Algal Dynamics: Alternate Stable States of Reefs in the Eastern Tropical Pacific

  • Peggy FongEmail author
  • Tyler B. Smith
  • Ranjan Muthukrishnan
Part of the Coral Reefs of the World book series (CORW, volume 8)


Algae from two kingdoms and four major phyla form productive benthic communities that play key ecological roles on coral reefs of the eastern tropical Pacific (ETP). The diversity of algae that comprise these communities is being actively explored throughout the region, with new species still being discovered. Due to its physical setting, there are several distinct algal habitats in the ETP, including reef crests dominated by crustose coralline algae and algal turfs, reef flats that support a higher abundance of foliose macroalgae, unconsolidated accumulations of dead coral rubble that may support rhodoliths and cryptic macroalgae, and deeper-water refuges from herbivory dominated by more of the palatable forms of macroalgae rarely found on reefs. Past work has identified a number of ecological processes that control algal populations and communities at play in the ETP, but research elucidating their relative roles is still limited in this region. Recent work suggests that these reefs are supported by allochthonous nutrient supplies such as upwelling and thermocline shoaling, though reduced light during these events may limit productivity to shallow reef zones. Though at least partially sheltered from major disturbances that structure other reef systems, such as hurricanes and outbreaks of crown-of-thorns sea stars, reefs of the ETP are strongly affected by sea surface temperature extremes associated with El-Niño-Southern Oscillation (ENSO) leading to major coral mortality with the opening of space for colonization by algae. Biotic processes that control algal communities include herbivory and competition with coral, both of which limit algal proliferation and may enhance recovery after disturbance. However, facilitative interactions within algal communities, such as reduced herbivory and amelioration of nutrient limitation by internal recycling that act as positive feedbacks within areas dominated by algae, may stabilize algal communities after disturbance. There is some empirical and modeling evidence that suggests these processes may drive reefs of the ETP to display alternative stable states. This evidence includes a bifurcated pattern of recovery after ENSO disturbance, the patchy nature of this recovery within certain reefs, and the existence of stabilizing feedbacks that support resilience of both coral and algal states. Further, a simulation model (cellular automaton) of ETP reefs parameterized with experimentally-derived feedback relationships suggests these reefs exist under environmental conditions that produce bistability. However, much research is still needed to fully understand the physical and ecological processes that structure algal communities, and how these controls may shift with anthropogenic impacts.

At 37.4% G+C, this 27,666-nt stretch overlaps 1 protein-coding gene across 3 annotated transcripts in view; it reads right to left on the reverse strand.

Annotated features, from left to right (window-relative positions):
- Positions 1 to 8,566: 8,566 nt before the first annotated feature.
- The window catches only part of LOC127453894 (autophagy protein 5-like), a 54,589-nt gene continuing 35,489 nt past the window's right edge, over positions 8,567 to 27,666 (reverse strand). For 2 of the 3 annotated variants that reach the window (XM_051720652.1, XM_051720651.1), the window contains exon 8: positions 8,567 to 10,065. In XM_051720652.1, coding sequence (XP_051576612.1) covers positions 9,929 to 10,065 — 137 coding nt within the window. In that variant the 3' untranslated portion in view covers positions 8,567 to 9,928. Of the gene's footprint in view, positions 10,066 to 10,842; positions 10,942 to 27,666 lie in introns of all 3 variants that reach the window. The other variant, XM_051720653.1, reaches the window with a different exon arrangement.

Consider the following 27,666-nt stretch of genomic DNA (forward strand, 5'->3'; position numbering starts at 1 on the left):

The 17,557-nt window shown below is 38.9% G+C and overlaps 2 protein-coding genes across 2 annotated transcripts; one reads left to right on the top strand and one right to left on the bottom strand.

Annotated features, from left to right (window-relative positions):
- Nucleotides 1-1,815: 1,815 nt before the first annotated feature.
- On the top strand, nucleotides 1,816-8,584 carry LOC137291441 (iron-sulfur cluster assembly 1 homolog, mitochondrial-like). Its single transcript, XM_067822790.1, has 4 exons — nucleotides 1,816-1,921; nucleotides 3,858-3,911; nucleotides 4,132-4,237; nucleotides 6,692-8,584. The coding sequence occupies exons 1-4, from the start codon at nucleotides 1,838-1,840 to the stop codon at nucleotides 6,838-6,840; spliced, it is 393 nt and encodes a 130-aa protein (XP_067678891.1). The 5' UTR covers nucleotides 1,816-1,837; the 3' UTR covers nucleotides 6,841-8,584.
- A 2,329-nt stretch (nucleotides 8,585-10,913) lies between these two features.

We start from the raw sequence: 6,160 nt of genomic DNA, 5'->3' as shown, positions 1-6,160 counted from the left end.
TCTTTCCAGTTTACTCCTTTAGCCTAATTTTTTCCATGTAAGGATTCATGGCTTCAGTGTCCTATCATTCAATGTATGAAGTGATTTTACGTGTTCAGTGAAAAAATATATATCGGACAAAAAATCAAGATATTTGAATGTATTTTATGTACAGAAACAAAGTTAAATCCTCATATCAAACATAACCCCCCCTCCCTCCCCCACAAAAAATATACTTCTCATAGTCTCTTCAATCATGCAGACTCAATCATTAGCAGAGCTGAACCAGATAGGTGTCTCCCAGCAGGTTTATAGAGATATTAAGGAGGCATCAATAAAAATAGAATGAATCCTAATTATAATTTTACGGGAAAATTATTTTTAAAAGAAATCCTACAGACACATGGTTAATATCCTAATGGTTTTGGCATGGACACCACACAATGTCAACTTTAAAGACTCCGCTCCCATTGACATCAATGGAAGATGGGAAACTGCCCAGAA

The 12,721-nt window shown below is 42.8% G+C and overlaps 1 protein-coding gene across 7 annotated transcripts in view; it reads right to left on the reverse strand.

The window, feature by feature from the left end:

Diversity Phase shifts Community stability Ecological processes Algal habitats 



We thank Peter W. Glynn for his continual mentorship, friendship, and intellectual stimulation that have kept us working together in the eastern tropical Pacific for so many years. And, of course, we greatly appreciate his sense of humor that transformed it from work to fun, and our group from colleagues into family. The National Science Foundation (Biological Oceanography) supported our work through grants to P.W.G. from 1984 to 2010. We are also grateful for the support of UCLA’s Department of Ecology and Evolutionary Biology (P.F.), the University of the Virgin Islands’ Center for Marine and Environmental Studies (T.S.), and NSF’s GRFP (R.M.) for support. Our colleague Juan Maté efficiently facilitated our work in Panama, and Jordan Fong verified all literature citations.


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Copyright information

© Springer Science+Business Media Dordrecht 2017

Authors and Affiliations

  • Peggy Fong
    • 1
    Email author
  • Tyler B. Smith
    • 2
  • Ranjan Muthukrishnan
    • 1
  1. 1.Department of Ecology and Evolutionary BiologyUniversity of California Los AngelesLos AngelesUSA
  2. 2.Center for Marine and Environmental StudiesUniversity of the Virgin IslandsSt. ThomasUSA

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